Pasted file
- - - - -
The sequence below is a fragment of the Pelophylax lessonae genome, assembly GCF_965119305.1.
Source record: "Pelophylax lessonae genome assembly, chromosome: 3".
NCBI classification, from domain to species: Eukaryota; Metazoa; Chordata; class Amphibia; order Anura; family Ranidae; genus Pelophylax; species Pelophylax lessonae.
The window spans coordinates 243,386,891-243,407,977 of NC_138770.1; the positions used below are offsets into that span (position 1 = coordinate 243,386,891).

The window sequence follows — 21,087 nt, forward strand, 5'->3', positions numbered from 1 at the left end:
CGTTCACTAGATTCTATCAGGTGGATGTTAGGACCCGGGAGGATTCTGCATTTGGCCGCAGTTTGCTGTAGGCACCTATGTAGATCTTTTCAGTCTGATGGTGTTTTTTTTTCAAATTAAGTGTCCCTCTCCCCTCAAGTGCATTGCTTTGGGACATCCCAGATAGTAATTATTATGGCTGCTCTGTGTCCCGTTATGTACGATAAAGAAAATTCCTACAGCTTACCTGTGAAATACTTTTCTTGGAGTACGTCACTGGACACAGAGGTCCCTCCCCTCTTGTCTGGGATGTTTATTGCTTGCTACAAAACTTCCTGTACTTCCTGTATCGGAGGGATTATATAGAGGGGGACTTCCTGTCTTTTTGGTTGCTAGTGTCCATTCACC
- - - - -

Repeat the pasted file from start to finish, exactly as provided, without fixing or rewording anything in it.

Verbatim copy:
The sequence below is a fragment of the Pelophylax lessonae genome, assembly GCF_965119305.1.
Source record: "Pelophylax lessonae genome assembly, chromosome: 3".
NCBI classification, from domain to species: Eukaryota; Metazoa; Chordata; class Amphibia; order Anura; family Ranidae; genus Pelophylax; species Pelophylax lessonae.
The window spans coordinates 243,386,891-243,407,977 of NC_138770.1; the positions used below are offsets into that span (position 1 = coordinate 243,386,891).

The window sequence follows — 21,087 nt, forward strand, 5'->3', positions numbered from 1 at the left end:
CGTTCACTAGATTCTATCAGGTGGATGTTAGGACCCGGGAGGATTCTGCATTTGGCCGCAGTTTGCTGTAGGCACCTATGTAGATCTTTTCAGTCTGATGGTGTTTTTTTTTCAAATTAAGTGTCCCTCTCCCCTCAAGTGCATTGCTTTGGGACATCCCAGATAGTAATTATTATGGCTGCTCTGTGTCCCGTTATGTACGATAAAGAAAATTCCTACAGCTTACCTGTGAAATACTTTTCTTGGAGTACGTCACTGGACACAGAGGTCCCTCCCCTCTTGTCTGGGATGTTTATTGCTTGCTACAAAACTTCCTGTACTTCCTGTATCGGAGGGATTATATAGAGGGGGACTTCCTGTCTTTTTGGTTGCTAGTGTCCATTCACC